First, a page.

Ray Paulick<br>Editor-in-Chief

Ray Paulick

A Life Well Lived

Bill Casner once said he felt like "a kid outside the candy store, looking in at horses I felt I should have had, but couldn't have." That was more than 20 years ago when the Texas native, a struggling trainer in the Midwest with a wife and two small daughters, had arrived at a fork in the road, one leading toward a new career more suited to family life, and the other continuing his gypsy-like existence in racing.
Casner chose family.

Hard work and good fortune led to great success in business, eventually giving Casner the keys to the candy store. With Kenny Troutt, his longtime friend and business partner, Casner in January 2000 purchased Prestonwood Farm in Versailles, Ky., renamed it WinStar, and set his sights sky-high.

During his 20-year hiatus from the Thoroughbred industry, Casner and wife Susan raised their two girls, Kayce and Karri. The Casners have been a family of adventurers who had the opportunity to pursue their passions, whether it was skiing together down the slopes of Aspen, Colo., or, more recently, watching one of their Thoroughbreds racing down the stretch at America's finest tracks.

Karri, the youngest daughter, may have had the greatest appetite for adventure. She skipped one semester at the University of Colorado to sail, going from Cuba to the Bahamas, South America, Africa, and finally India. She graduated in May with a degree in business from the University of Colorado, then spent several months traveling, exploring the options for a professional career, but always looking for adventure.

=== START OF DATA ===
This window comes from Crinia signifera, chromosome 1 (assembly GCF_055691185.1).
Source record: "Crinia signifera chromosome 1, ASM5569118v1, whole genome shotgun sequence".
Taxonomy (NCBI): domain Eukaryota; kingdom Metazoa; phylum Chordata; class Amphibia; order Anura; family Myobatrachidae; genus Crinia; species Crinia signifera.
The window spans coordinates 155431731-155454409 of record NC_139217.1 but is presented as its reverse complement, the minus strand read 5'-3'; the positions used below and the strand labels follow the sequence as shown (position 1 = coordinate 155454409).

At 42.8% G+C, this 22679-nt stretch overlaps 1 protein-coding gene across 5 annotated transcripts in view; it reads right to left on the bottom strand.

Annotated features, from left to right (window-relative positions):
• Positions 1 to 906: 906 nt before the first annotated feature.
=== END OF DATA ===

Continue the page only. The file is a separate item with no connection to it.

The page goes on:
This fall, Karri visited her sister in Cambodia, where she was working. She and Kayce took a side trip to Thailand to learn how to scuba dive, after which Karri ventured alone to the Indonesian island of Bali to practice her newfound skills.

The 23-year-old found herself in the wrong place at the wrong time. Karri was one of the nearly 200 people killed in the Oct. 12 bombings of two Bali nightclubs in the largest act of international terrorism since Sept. 11, 2001. She was scheduled to return home two days before the attack, but extended her stay because she was "having the time of her life," her father told the Vail Daily newspaper in Colorado.

"She lived so much more than most people ever live in a lifetime and gave so much to so many people," Casner was quoted as saying. "She left so many people with so much. She made us all better. And that's her No. 1 legacy."

It is difficult to imagine the depth of mourning families and friends of all the victims are now going through. But the Casners' grief is shared by everyone in racing. Karri Casner was a member of that family, too.

Belmont Park deserves to play host to the Breeders' Cup World Thoroughbred Championships, sooner rather than later, based on the exceptional job done by the New York Racing Association at last year's event, conducted in the aftermath of the Sept. 11 terrorist attacks. There were hitches at Belmont, the most obvious one being a racing surface that appeared to compromise the chances of horses stuck on the inside part of the track, but the good work far outweighed any bad.

So there were no tears shed here when it was announced the 2005 World Thoroughbred Championships would be relocated away from Churchill Downs because not enough hotel rooms would be available (the date coincided with a national convention of the Future Farmers of America). It's not official yet, but Belmont Park is odds-on to be the 2005 host track.
New York is not only the media capital of the world, but its year-round racing program and industry leadership role have been strengthened under NYRA chairman Barry Schwartz and the management team headed by president Terry Meyocks.